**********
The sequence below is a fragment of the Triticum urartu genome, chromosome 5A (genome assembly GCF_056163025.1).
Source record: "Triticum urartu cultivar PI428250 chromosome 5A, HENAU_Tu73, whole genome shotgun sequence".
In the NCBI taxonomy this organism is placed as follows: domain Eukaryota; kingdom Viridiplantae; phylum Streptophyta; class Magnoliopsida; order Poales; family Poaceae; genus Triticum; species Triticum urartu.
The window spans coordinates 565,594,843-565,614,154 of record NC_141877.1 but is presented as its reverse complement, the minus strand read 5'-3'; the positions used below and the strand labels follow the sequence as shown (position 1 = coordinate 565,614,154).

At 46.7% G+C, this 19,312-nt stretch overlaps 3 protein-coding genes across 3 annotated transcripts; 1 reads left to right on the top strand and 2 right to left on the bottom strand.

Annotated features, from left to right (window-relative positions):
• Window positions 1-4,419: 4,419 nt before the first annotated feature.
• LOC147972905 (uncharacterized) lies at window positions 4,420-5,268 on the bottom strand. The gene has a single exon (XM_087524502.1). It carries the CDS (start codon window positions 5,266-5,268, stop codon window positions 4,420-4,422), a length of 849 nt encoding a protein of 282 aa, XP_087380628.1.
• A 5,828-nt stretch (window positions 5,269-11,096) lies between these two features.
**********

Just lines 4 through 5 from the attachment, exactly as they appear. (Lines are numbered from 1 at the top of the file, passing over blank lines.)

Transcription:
The window spans coordinates 565,594,843-565,614,154 of record NC_141877.1 but is presented as its reverse complement, the minus strand read 5'-3'; the positions used below and the strand labels follow the sequence as shown (position 1 = coordinate 565,614,154).

At 46.7% G+C, this 19,312-nt stretch overlaps 3 protein-coding genes across 3 annotated transcripts; 1 reads left to right on the top strand and 2 right to left on the bottom strand.